Published on Tuesday, November 21, 2006 by OneWorld.net
US: Climate Change Climate Changing
by Haider Rizvi
There are signs that key U.S. officials are ready to take on global warming, even as much of the world community failed to show its will to deal with the impending threat at a recent global conference.
Despite intense calls for new and radical actions, last week delegates at the UN-sponsored meeting in Kenya agreed on many outstanding issues, but not on further cuts in greenhouse gas emissions.
Environmental groups widely described the outcome as a failure, but not all were expressing despair. Though equally unhappy with the results, some believe that meaningful global action on climate change is not a distant possibility.
Come January, those in the world who are concerned about the slow pace of climate action could see the global response get a boost with the United States becoming a significant part of it, according to an environmental group that is part of the global campaign for a swift response to global warming.
"With Democrats in control of both houses of Congress, changes in the federal policy are to be expected," said Gary Cook, director of the Climate Action Network, an umbrella organization representing over 350 environmental organizations worldwide.
Cook and his colleagues hope that with environmentally conscious Democratic lawmakers holding key positions in the Senate, the United States will soon be making real progress in reducing its greenhouse gas emissions, as well as moving the global agenda on climate change forward.
The 1997 Kyoto treaty requires as many as 35 industrialized countries to cut emissions by an average of 5 percent below 1990 levels by 2012. The United States is not obligated to abide by the treaty because the George W. Bush administration does not recognize it.
The Bush administration rejected Kyoto in 2001, arguing that it would harm the U.S. economy and that it should have also required reductions by poor but fast growing economies, such as India and China. Bush also repeatedly has said that more research was needed into the science of climate change.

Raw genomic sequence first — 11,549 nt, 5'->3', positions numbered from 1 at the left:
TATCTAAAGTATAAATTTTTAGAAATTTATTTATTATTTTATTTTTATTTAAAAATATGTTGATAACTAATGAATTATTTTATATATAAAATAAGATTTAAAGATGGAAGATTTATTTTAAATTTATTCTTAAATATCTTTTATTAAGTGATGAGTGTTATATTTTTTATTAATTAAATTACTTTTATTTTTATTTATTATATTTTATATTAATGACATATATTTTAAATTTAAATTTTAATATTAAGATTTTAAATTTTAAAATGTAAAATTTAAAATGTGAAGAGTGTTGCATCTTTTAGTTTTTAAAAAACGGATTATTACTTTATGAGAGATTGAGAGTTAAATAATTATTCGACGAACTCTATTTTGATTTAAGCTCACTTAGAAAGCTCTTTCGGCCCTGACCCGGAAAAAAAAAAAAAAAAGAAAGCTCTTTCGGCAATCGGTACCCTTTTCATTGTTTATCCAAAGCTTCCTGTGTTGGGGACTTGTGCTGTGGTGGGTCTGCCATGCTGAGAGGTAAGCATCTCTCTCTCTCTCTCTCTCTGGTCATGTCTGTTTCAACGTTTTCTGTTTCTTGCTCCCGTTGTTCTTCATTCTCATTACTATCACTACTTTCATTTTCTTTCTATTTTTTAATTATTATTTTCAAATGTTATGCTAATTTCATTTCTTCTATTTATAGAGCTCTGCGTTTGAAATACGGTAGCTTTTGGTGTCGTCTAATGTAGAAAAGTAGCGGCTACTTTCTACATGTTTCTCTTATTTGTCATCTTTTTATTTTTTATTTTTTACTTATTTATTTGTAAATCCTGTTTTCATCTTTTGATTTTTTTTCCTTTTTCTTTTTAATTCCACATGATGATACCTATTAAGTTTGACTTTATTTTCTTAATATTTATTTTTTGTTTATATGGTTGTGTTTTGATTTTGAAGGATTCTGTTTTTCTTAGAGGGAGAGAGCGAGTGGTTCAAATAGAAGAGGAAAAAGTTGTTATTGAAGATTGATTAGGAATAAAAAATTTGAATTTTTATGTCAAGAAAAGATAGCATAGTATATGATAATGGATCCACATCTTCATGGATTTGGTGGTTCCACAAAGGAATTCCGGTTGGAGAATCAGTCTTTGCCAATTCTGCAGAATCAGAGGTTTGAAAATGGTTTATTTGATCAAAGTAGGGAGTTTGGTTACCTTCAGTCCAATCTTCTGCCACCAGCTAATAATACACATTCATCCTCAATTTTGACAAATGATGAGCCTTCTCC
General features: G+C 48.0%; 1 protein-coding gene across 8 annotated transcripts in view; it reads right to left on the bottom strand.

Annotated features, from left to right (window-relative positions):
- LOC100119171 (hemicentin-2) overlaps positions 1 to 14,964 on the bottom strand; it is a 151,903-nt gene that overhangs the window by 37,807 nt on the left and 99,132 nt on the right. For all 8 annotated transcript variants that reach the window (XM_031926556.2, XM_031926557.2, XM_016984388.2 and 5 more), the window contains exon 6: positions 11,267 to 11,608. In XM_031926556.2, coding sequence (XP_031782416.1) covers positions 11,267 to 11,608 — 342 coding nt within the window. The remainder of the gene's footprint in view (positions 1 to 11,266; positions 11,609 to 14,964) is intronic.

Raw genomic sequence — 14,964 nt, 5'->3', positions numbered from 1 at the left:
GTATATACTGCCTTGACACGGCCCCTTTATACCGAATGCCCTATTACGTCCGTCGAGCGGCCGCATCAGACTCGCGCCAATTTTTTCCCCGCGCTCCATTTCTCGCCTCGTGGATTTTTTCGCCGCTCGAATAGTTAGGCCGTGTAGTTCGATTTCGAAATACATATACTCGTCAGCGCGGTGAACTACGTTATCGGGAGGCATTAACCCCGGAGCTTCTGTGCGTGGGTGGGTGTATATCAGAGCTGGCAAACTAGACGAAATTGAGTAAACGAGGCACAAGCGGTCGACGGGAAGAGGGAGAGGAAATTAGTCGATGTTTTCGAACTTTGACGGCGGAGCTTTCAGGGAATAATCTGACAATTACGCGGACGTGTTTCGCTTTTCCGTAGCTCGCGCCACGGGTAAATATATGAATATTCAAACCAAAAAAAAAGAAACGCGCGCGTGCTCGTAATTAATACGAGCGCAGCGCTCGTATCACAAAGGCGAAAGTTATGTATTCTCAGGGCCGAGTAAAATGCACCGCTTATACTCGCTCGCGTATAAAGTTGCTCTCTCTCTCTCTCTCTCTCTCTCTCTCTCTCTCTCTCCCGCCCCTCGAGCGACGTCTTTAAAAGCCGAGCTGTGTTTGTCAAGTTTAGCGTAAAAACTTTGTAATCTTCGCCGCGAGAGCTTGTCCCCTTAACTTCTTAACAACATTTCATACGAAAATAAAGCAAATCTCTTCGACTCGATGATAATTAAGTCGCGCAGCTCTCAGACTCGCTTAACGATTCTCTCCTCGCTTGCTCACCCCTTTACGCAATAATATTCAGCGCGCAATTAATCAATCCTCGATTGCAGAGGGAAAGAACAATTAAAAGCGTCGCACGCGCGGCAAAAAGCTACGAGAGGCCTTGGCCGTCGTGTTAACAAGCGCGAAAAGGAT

The United States is responsible for about 25 percent of the world's greenhouse gas emissions, although its share in the global population is just 5 percent.
Recent statements from Democratic Party leaders regarding appointments of lawmakers in the House and Senate bodies suggest that the analysis by environmentalists such as Cook could prove correct.
Last week, for example, three Democratic senators who are likely to head committees dealing with environmental issues wrote to Bush urging him to push for mandatory federal limits on greenhouse gases.
"The recent elections have signaled a need to change direction in many areas including global warming," they said in a letter telling the U.S. president that voters want the government to help reduce greenhouse gas emissions.
Those who signed the letter included Barbara Boxer of California, Jeff Bingaman of New Mexico, and Joe Lieberman of Connecticut. The three are likely to head the Senate's environment, energy, and homeland security bodies, respectively, when Democrats assume leadership positions in January.
Boxer, who has introduced legislation that would mandate an 80-percent cut in U.S. emissions by 2050, has publicly declared that her committee's first hearing will be focused on global warming.
Like Boxer, Bingaman is considered a staunch supporter of action on climate change. In fact, he was the only member of Congress to attend last year's UN climate negotiations in Montreal.
"We pledge to work to pass an effective system of mandatory limits on greenhouses gases," Boxer and her colleagues told Bush in their letter. "We urge you to work with us...to signal to the world that global warming legislation is on the way."
Supporters for action on climate change say that since the November 7 elections new opportunities have arisen for Democratic politicians to take effective actions on the state level, and that in many areas, indications are that they are willing to do so.
While the most populous state of California has already embraced a climate action plan, Massachusetts' Democratic governor-elect Duval Patrick has expressed his willingness to align his state with a regional greenhouse gas initiative comprising seven other northeastern U.S. states.
Moreover, in recent polls, voters in Washington state joined more than 20 other pro-alternative energy states by approving a ballot initiative requiring 15 percent of the state's electricity to come from renewable sources.
In Nairobi, while delegates failed to set a deadline for concluding international negotiations on further cuts in emissions beyond 2012, they did agree to continue their discussions in the future.
As the next round of international talks takes place in Bali, Indonesia, in 2008, proponents of strong action against global warming say they hope that by then the United States may be in position to play an effective role in taking the world in a more positive direction.
On the domestic front, when the new Congress assumes its responsibility in January, it will have to deal with a number of ambitious bills to support alternative energy production and limit greenhouse gas emissions that were introduced this year.
Activists say they want the new Congress to adopt these and other aggressive measures on climate change proposals without any delay.
"That is the way the U.S. can begin to make real progress in reducing its emissions," said Cook.
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